Steel service center Esmark has decided to withdraw its $35 all-cash bid for United States Steel (ticker: X), resulting in a decrease in the company’s stock price. This decision was influenced by the United Steel Workers’ support for a bid from Cleveland-Cliffs (CLF).
Esmark CEO Jim Bouchard expressed his gratitude towards the United Steel Workers, stating, “The USW was our partner in the successful acquisition of Wheeling Pittsburgh Steel, and we remain close with them.” Although Esmark has dropped out of the race, they will continue to evaluate opportunities related to the acquisition process, depending on the support from the USW.
After receiving bids for either the entire company or its assets, U.S. Steel announced on Aug. 13 that it was exploring strategic alternatives. Cliffs was one of the bidders and revealed a cash and stock bid valued at about $33 a share. Initially, based on Cliffs’ stock price on July 28, the bid was valued at $35 a share.
On Aug. 14, Esmark made a $35 all-cash bid, and there were reports on Aug. 16 that ArcelorMittal (MT) was considering a bid as well. However, ArcelorMittal did not respond to requests for comment. The United Steel Workers explicitly supported Cliffs’ bid after the possibility of an ArcelorMittal bid came to light.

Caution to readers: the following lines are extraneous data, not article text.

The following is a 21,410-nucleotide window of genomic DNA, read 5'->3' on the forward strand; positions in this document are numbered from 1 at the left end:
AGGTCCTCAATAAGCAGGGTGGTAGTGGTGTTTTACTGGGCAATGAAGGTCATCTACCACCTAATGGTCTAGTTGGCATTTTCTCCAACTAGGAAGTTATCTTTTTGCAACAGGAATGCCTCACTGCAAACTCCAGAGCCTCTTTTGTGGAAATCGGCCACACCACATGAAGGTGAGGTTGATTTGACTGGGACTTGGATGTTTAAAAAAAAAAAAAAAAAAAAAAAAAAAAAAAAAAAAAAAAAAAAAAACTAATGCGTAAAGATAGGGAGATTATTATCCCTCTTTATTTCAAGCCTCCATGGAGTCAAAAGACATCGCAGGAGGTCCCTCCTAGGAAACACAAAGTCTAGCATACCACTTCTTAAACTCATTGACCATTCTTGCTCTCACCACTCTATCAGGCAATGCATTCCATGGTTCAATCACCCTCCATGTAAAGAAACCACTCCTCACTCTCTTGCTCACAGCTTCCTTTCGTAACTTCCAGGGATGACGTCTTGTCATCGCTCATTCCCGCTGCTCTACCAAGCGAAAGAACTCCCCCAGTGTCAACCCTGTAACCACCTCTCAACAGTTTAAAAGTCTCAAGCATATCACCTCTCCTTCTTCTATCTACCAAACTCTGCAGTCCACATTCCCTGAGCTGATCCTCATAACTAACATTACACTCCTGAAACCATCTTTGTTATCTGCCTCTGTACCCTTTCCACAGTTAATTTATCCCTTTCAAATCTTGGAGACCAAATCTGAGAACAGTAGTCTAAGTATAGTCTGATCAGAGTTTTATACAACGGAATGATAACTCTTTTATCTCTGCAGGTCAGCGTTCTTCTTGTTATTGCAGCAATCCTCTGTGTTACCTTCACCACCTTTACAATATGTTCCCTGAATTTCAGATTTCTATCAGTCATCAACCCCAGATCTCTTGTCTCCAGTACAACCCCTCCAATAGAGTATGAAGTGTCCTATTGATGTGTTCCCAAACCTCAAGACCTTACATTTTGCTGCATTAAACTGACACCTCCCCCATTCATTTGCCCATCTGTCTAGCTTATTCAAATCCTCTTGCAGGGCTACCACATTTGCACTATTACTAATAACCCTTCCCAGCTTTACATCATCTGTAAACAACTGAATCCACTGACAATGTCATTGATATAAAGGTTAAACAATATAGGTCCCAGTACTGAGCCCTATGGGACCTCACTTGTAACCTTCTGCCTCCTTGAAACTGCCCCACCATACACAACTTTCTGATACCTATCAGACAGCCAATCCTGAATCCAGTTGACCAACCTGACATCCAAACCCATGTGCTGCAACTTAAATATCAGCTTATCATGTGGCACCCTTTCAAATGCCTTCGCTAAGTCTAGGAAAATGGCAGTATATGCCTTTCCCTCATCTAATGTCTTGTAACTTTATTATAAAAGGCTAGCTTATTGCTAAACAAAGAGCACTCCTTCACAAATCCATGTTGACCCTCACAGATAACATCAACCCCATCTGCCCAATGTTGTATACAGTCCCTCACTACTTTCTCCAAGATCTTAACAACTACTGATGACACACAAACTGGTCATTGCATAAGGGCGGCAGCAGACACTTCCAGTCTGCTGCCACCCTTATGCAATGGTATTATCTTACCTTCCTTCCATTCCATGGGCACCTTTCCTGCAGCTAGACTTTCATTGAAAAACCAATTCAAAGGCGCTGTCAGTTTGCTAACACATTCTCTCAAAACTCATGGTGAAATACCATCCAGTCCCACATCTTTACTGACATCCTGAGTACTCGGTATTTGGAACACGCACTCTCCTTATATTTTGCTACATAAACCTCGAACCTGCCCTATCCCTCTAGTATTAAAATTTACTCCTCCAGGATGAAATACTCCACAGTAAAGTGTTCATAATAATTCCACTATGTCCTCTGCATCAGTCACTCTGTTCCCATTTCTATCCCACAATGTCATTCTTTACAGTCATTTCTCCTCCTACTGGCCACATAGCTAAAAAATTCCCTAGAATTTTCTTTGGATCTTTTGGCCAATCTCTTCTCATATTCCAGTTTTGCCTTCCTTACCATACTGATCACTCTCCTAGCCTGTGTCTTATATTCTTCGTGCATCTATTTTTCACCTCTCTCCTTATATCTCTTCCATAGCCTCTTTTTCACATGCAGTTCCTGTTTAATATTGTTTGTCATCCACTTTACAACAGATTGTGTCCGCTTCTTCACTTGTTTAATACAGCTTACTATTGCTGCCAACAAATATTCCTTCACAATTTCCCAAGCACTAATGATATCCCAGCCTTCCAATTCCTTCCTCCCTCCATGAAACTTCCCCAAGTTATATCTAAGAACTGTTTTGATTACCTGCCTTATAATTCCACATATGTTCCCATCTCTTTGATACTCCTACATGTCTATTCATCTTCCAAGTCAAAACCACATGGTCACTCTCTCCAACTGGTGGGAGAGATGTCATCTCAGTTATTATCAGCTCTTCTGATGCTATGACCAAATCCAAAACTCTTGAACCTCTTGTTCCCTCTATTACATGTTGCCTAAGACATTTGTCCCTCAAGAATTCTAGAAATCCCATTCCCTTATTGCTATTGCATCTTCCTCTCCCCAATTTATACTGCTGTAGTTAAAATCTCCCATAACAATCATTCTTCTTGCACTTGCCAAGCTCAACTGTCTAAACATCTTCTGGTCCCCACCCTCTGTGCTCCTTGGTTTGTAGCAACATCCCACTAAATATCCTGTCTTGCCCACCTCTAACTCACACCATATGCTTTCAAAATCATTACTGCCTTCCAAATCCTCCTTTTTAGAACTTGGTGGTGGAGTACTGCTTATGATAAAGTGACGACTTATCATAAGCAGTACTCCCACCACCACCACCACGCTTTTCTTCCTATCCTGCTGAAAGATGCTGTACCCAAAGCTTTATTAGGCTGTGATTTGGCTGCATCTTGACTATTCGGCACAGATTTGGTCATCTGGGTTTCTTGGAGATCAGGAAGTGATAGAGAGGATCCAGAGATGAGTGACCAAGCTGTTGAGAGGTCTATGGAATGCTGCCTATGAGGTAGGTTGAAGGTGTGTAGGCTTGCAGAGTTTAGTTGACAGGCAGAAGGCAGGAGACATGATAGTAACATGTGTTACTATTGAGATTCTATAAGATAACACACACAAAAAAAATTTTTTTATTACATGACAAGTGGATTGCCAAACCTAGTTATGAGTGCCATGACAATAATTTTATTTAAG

Although Cliffs appears to have an advantage, KeyBanc analyst Philip Gibbs believes that a Cliffs-U.S. Steel merger would face antitrust scrutiny due to their significant presence in the iron ore and automotive steel sectors in North America.
On Wednesday, U.S. Steel stock closed down 2.2% at $31.21, while the S&P 500 and Dow Jones Industrial Average saw increases of 1.1% and 0.5% respectively. Cliffs’ stock, on the other hand, rose by 0.8%.
Currently, U.S. Steel shares are about $1.70 or 5.4% lower than the value of the Cliffs bid. The outcome of the U.S. Steel M&A drama remains uncertain, as investors are unsure of the potential for more bidders or if Cliffs will increase its bid.
Retrieved from source